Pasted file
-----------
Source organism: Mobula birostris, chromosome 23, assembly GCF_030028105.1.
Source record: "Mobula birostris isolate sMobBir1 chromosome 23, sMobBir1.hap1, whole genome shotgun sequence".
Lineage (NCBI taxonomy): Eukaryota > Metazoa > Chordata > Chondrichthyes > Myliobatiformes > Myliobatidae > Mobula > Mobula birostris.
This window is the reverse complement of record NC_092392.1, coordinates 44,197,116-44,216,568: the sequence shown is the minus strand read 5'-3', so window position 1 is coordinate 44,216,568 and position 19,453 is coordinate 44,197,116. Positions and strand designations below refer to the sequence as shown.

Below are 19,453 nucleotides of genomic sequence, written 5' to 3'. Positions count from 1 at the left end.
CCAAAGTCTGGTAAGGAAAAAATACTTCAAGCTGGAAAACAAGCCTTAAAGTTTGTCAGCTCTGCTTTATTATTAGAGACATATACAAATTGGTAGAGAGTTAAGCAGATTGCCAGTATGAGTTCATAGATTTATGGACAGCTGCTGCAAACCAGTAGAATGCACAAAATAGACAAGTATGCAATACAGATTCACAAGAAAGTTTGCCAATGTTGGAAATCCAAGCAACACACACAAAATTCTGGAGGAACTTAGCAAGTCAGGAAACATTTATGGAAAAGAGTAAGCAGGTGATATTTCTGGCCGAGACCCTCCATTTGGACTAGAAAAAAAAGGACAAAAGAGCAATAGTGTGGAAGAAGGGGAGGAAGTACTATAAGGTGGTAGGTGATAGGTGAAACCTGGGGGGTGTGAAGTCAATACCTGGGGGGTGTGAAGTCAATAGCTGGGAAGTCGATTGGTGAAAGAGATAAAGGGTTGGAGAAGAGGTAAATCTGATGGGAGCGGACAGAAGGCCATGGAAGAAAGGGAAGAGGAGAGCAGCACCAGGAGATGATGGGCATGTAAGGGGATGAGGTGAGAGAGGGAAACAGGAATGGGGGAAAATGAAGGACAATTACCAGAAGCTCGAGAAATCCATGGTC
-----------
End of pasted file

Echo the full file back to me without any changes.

Source organism: Mobula birostris, chromosome 23, assembly GCF_030028105.1.
Source record: "Mobula birostris isolate sMobBir1 chromosome 23, sMobBir1.hap1, whole genome shotgun sequence".
Lineage (NCBI taxonomy): Eukaryota > Metazoa > Chordata > Chondrichthyes > Myliobatiformes > Myliobatidae > Mobula > Mobula birostris.
This window is the reverse complement of record NC_092392.1, coordinates 44,197,116-44,216,568: the sequence shown is the minus strand read 5'-3', so window position 1 is coordinate 44,216,568 and position 19,453 is coordinate 44,197,116. Positions and strand designations below refer to the sequence as shown.

Below are 19,453 nucleotides of genomic sequence, written 5' to 3'. Positions count from 1 at the left end.
CCAAAGTCTGGTAAGGAAAAAATACTTCAAGCTGGAAAACAAGCCTTAAAGTTTGTCAGCTCTGCTTTATTATTAGAGACATATACAAATTGGTAGAGAGTTAAGCAGATTGCCAGTATGAGTTCATAGATTTATGGACAGCTGCTGCAAACCAGTAGAATGCACAAAATAGACAAGTATGCAATACAGATTCACAAGAAAGTTTGCCAATGTTGGAAATCCAAGCAACACACACAAAATTCTGGAGGAACTTAGCAAGTCAGGAAACATTTATGGAAAAGAGTAAGCAGGTGATATTTCTGGCCGAGACCCTCCATTTGGACTAGAAAAAAAAGGACAAAAGAGCAATAGTGTGGAAGAAGGGGAGGAAGTACTATAAGGTGGTAGGTGATAGGTGAAACCTGGGGGGTGTGAAGTCAATACCTGGGGGGTGTGAAGTCAATAGCTGGGAAGTCGATTGGTGAAAGAGATAAAGGGTTGGAGAAGAGGTAAATCTGATGGGAGCGGACAGAAGGCCATGGAAGAAAGGGAAGAGGAGAGCAGCACCAGGAGATGATGGGCATGTAAGGGGATGAGGTGAGAGAGGGAAACAGGAATGGGGGAAAATGAAGGACAATTACCAGAAGCTCGAGAAATCCATGGTC